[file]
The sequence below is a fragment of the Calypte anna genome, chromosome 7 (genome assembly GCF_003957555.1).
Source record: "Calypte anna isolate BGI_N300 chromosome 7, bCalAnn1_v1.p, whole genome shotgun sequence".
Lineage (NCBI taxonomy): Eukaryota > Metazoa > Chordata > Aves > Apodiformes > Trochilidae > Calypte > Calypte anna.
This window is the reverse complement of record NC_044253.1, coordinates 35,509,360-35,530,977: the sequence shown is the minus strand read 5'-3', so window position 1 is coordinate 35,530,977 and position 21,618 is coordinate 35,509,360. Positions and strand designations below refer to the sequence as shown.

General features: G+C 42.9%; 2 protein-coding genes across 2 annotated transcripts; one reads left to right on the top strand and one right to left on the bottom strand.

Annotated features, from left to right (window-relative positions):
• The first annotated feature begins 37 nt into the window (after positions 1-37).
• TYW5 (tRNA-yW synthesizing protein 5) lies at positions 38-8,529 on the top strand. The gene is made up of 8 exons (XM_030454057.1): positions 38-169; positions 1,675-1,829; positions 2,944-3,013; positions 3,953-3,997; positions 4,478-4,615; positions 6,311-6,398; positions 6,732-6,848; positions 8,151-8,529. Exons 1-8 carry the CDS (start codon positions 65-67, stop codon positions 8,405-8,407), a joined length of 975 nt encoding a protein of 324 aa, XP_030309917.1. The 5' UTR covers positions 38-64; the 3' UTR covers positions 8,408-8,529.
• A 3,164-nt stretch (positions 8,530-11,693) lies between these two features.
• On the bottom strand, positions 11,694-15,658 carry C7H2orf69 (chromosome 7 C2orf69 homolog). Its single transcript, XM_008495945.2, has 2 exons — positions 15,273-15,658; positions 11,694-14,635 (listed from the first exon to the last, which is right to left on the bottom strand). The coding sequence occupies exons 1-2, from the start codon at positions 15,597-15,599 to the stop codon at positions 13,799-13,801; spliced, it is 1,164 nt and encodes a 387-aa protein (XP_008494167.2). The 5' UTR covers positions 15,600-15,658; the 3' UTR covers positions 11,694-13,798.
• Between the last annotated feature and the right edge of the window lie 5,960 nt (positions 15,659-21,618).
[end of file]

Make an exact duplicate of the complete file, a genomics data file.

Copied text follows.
The sequence below is a fragment of the Calypte anna genome, chromosome 7 (genome assembly GCF_003957555.1).
Source record: "Calypte anna isolate BGI_N300 chromosome 7, bCalAnn1_v1.p, whole genome shotgun sequence".
Lineage (NCBI taxonomy): Eukaryota > Metazoa > Chordata > Aves > Apodiformes > Trochilidae > Calypte > Calypte anna.
This window is the reverse complement of record NC_044253.1, coordinates 35,509,360-35,530,977: the sequence shown is the minus strand read 5'-3', so window position 1 is coordinate 35,530,977 and position 21,618 is coordinate 35,509,360. Positions and strand designations below refer to the sequence as shown.

General features: G+C 42.9%; 2 protein-coding genes across 2 annotated transcripts; one reads left to right on the top strand and one right to left on the bottom strand.

Annotated features, from left to right (window-relative positions):
• The first annotated feature begins 37 nt into the window (after positions 1-37).
• TYW5 (tRNA-yW synthesizing protein 5) lies at positions 38-8,529 on the top strand. The gene is made up of 8 exons (XM_030454057.1): positions 38-169; positions 1,675-1,829; positions 2,944-3,013; positions 3,953-3,997; positions 4,478-4,615; positions 6,311-6,398; positions 6,732-6,848; positions 8,151-8,529. Exons 1-8 carry the CDS (start codon positions 65-67, stop codon positions 8,405-8,407), a joined length of 975 nt encoding a protein of 324 aa, XP_030309917.1. The 5' UTR covers positions 38-64; the 3' UTR covers positions 8,408-8,529.
• A 3,164-nt stretch (positions 8,530-11,693) lies between these two features.
• On the bottom strand, positions 11,694-15,658 carry C7H2orf69 (chromosome 7 C2orf69 homolog). Its single transcript, XM_008495945.2, has 2 exons — positions 15,273-15,658; positions 11,694-14,635 (listed from the first exon to the last, which is right to left on the bottom strand). The coding sequence occupies exons 1-2, from the start codon at positions 15,597-15,599 to the stop codon at positions 13,799-13,801; spliced, it is 1,164 nt and encodes a 387-aa protein (XP_008494167.2). The 5' UTR covers positions 15,600-15,658; the 3' UTR covers positions 11,694-13,798.
• Between the last annotated feature and the right edge of the window lie 5,960 nt (positions 15,659-21,618).